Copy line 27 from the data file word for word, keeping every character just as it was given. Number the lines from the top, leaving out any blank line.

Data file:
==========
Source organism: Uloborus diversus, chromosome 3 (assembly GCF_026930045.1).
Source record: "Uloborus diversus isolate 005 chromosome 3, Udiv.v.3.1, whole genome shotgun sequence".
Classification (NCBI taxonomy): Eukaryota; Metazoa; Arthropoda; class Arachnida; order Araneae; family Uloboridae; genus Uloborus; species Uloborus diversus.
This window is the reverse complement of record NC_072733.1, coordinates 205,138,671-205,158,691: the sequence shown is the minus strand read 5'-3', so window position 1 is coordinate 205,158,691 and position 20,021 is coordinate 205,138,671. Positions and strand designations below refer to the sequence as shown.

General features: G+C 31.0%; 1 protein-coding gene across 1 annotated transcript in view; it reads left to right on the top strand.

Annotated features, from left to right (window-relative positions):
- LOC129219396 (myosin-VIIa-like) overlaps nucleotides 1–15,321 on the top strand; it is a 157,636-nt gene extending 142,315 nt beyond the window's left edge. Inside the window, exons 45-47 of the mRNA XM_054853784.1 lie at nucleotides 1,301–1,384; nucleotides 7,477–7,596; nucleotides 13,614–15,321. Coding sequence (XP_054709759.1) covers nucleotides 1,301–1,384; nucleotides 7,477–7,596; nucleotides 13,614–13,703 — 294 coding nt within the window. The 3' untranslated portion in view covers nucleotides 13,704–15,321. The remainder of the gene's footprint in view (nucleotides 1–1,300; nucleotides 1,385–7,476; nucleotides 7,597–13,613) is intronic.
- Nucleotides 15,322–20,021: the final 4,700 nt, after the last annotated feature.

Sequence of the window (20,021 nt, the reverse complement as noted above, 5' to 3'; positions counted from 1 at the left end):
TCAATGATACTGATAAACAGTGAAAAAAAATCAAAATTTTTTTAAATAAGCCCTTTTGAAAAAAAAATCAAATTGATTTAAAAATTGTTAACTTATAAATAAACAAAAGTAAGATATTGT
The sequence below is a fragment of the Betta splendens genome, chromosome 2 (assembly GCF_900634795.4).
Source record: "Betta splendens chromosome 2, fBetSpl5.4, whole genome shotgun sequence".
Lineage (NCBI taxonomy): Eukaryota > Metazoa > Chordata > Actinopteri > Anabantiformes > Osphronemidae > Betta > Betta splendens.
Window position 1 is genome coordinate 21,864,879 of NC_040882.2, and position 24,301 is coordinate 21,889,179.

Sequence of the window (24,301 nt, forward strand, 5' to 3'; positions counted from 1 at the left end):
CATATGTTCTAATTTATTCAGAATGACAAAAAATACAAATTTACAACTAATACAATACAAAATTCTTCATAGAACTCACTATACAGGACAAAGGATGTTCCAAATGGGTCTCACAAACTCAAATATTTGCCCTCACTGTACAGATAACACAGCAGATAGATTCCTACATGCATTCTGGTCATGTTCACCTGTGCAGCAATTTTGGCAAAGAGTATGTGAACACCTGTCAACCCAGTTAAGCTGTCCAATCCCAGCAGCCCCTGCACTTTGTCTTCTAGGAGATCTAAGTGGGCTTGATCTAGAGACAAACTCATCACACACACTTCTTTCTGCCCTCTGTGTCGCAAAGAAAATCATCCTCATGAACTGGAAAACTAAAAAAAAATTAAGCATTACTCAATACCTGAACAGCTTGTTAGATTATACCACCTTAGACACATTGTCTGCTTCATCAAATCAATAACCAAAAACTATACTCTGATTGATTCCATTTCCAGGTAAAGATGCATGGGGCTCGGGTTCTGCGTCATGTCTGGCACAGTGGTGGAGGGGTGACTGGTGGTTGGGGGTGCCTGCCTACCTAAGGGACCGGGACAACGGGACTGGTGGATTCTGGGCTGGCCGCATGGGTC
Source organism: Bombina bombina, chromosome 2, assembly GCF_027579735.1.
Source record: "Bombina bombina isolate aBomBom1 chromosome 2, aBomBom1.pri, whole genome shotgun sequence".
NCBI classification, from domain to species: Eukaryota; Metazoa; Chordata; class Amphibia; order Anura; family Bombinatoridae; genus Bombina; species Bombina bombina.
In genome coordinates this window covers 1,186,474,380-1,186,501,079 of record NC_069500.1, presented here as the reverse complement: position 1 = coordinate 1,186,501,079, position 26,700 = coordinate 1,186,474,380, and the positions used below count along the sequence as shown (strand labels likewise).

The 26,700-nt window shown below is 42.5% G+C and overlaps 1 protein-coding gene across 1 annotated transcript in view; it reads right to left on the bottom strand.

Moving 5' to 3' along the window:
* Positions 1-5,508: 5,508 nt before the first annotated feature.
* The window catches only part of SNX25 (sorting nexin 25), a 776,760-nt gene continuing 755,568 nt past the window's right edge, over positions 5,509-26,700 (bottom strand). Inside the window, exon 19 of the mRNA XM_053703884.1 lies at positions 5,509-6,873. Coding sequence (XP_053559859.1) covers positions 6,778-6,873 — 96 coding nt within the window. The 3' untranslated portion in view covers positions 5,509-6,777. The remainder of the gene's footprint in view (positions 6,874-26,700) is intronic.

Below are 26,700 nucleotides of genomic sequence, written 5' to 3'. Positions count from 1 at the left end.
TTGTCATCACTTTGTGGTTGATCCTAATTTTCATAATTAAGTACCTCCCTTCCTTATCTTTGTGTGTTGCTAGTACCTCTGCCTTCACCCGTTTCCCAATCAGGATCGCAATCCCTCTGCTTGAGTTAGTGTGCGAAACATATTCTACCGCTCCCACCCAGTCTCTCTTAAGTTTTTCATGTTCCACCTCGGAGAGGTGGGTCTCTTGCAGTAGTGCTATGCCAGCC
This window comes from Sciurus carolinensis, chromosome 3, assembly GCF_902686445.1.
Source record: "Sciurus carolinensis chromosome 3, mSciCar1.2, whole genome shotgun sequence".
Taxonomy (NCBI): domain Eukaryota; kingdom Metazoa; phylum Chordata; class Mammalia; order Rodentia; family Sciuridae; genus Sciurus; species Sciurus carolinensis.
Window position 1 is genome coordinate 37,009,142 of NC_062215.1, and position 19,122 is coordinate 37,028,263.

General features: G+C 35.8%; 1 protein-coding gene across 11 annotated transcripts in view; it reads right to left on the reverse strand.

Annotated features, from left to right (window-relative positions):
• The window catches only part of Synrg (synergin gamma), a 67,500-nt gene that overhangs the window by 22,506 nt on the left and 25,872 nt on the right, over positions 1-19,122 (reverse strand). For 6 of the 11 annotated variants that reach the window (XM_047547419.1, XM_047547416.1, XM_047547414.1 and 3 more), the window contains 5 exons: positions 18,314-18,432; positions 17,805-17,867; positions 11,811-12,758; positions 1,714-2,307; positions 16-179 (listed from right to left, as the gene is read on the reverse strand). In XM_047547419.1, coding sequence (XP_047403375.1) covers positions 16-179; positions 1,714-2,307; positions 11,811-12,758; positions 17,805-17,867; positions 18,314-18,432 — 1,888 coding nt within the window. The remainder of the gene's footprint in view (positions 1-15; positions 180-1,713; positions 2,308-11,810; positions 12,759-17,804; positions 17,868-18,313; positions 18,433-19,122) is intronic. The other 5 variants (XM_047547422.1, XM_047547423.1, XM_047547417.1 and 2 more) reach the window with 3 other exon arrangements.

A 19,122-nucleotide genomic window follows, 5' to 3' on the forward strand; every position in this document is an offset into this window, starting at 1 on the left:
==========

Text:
This window comes from Sciurus carolinensis, chromosome 3, assembly GCF_902686445.1.